For Mirta Syazanna’s 16-month-old daughter, Maira, seeing her mum simply go into the bathroom and closing the door can cause a meltdown. Mirta shares, “[She also] cries whenever my husband [and] I leave the house for work, even when her grandparents are around. The good news is the tears only lasts for a few minutes.
Mirta’s experiences with Maira is a text-book example of separation anxiety, a natural occurrence of your baby’s developmental process. While it is hard to determine when your child might start showing signs, most doctors agree it can happen any time after 6 months and usually peaks when junior turns 2.
Mother of two daughters, Sharon Tan, 26, says, “I noticed that [my older daughter] didn’t have such behaviour until she was a little more than 1 year old. Perhaps that’s when she started to have a clearer [idea] of what’s going on around her.”
“[Some] children settle down within a few days, some a few weeks and some can even take up to a couple of months.”
To further complicate matters, the extent of your tot’s separation anxiety can also vary day-to-day and will be different to how his peers handle it. Ayman Zaidi, a preschool teacher at Bright Kids School House, says, “[Some] children settle down within a few days, some a few weeks and some can even take up to a couple of months.”
Dr Nancy Tan, a paed at SBCC Baby & Child Clinic, points out that this form of anxiety tends to occur more in babies who spend very little or a lot of time with their primary caregivers.
If you are worried all that howling and anxiety maybe damaging to baby’s health, Dr Tan puts your mind at ease which this piece of advice, “It is actually a sign that your baby has healthy attachments to loved ones.”
Nevertheless, having to deal with your tyke’s tears can get pretty tiring and challenging — especially when you are trying not to be late for work. Here are nifty ways to nip your kewpie’s anxiety in the bud.
TIP #1: Practise separation for brief periods of time
Settle your sweetie in her chair or rocker. Then tell her you’re going into another room and will be right back. While she may not be able to understand the words, informing her should always be part of the “goodbye ritual” (scroll down for more info on this).
You don’t have to leave the house — especially if it means leaving your baby unsupervised — for these exercises to work. From disappearing to another room, you can slowly progress to running short errands nearby. Be sure to leave your baby in the hands of a loved one, nanny or helper, never alone.
Remember to do these exercises after a feed or after she’s just woken up from her nap. A tired and hungry baby is definitely crankier and harder to say goodbye to.
TIP #2: Start training them early
It’ll be wise to start your child’s separation-training early, especially before they start preschool. Six months is a good time to start letting him get used to adjusting to relatives, nannies or helpers in your absence. Dr Tan also advises that you sign your kiddo up to join play groups or preschool by as early as age 3 or 4 so that they are familiar with being around other people.
TIP #3: Stick to familiarity
Speaking of familiarity, know that it plays a huge role in helping your child cope with your absence. So minimise unnecessary changes to bubba’s surroundings. If you need to leave your mini-me in a totally new environment, Dr Tan advises, “Make new surroundings familiar when she’s away from home [by letting] her bring a familiar object.” This could be in the form of her favourite toy or a blanket she sleeps with.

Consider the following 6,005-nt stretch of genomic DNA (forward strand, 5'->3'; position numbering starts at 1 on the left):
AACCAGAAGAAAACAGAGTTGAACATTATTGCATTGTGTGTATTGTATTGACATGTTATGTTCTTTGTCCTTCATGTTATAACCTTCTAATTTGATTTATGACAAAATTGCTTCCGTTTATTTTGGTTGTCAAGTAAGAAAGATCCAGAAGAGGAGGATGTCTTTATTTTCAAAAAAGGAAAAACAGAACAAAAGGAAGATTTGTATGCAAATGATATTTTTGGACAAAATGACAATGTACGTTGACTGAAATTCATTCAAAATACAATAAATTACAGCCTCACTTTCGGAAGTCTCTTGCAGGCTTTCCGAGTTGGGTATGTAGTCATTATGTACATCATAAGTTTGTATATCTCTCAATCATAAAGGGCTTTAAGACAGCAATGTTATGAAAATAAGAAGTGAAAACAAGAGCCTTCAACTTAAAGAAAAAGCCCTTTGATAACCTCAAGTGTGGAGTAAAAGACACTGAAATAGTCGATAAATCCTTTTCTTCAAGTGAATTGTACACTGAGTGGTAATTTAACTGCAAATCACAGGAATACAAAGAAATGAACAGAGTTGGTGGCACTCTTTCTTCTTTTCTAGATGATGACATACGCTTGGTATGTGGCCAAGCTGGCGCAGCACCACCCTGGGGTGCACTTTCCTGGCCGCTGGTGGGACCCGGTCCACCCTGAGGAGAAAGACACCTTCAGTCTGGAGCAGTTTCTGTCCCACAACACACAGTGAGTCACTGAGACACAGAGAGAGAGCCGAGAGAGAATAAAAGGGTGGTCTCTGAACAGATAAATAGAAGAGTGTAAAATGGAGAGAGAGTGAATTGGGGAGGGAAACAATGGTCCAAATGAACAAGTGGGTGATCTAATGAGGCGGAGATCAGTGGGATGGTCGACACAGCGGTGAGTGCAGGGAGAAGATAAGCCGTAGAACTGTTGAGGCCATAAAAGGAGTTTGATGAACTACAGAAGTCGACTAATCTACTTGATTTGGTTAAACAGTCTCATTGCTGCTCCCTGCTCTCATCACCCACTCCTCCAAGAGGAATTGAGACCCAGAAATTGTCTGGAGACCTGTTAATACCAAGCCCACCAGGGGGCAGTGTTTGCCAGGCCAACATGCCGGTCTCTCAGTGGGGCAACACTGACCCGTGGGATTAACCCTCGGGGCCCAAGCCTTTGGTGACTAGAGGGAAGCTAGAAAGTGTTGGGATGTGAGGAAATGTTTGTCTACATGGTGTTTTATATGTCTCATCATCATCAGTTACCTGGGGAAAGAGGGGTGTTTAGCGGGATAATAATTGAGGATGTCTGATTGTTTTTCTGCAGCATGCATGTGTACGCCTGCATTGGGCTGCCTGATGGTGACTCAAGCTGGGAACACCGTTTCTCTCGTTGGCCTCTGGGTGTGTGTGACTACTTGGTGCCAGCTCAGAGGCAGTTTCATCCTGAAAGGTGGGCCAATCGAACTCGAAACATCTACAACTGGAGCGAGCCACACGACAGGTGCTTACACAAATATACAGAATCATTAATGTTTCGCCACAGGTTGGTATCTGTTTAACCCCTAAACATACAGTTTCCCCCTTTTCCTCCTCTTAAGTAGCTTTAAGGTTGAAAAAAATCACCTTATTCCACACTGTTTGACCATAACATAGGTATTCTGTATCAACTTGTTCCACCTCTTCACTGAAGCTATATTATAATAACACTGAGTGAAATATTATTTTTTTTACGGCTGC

Don’t switch caregivers abruptly, too. Invite the new caregiver over to the house for junior to play with and give them both a chance to adjust to each other’s company before you leave them for extended periods of time alone. This will also give you time to sort out any teething issues which is bound to rise when a new person takes over the role of caregiver.
“Make new surroundings familiar when she’s away from home [by letting] her bring a familiar object.”
TIP #4: Develop a “goodbye ritual”
While it is not advisable to sneak out without baby knowing, nor should you overcompensate with long and dramatic goodbyes, either. Strive to keep it light-hearted by smiling and waving. A simple hug and a kiss is also more than sufficient, notes Dr Tan. Also, remember to tell her you are leaving and that you will return, then go.
As your child doesn’t have a clear understanding of time, try to make reference to an activity for the day instead. Saying, “I’ll be back before dinner time” is more helpful than “I’ll be back at 5pm” or “I’ll be back in the later part of the day”.
Don’t linger after saying your goodbyes or worse, return after bidding farewell. Ayman notes that whatever you do, don’t hide and try to steal glances at your kid. “The child will still continue to cry every time [he] spots his parents,” Ayman adds.
Angie Puan, 26, mother of two, shares her routine: “I usually just walk away after assuring my son that we will see each other soon and he should enjoy the toys and the games with friends [in the meantime].”
TIP #5: Be consistent, patient and firm
There will be a lot of wailing and tears (for you and baby) before junior gets used to being apart from you. Dr Tan says the only way for the both of you to get through the rough patch is to not cave in, but set gentle and firm limits and follow them through.
Dr Nancy Tan, is a paediatrician at SBCC Baby & Child Clinic, Gleneagles Hospital.
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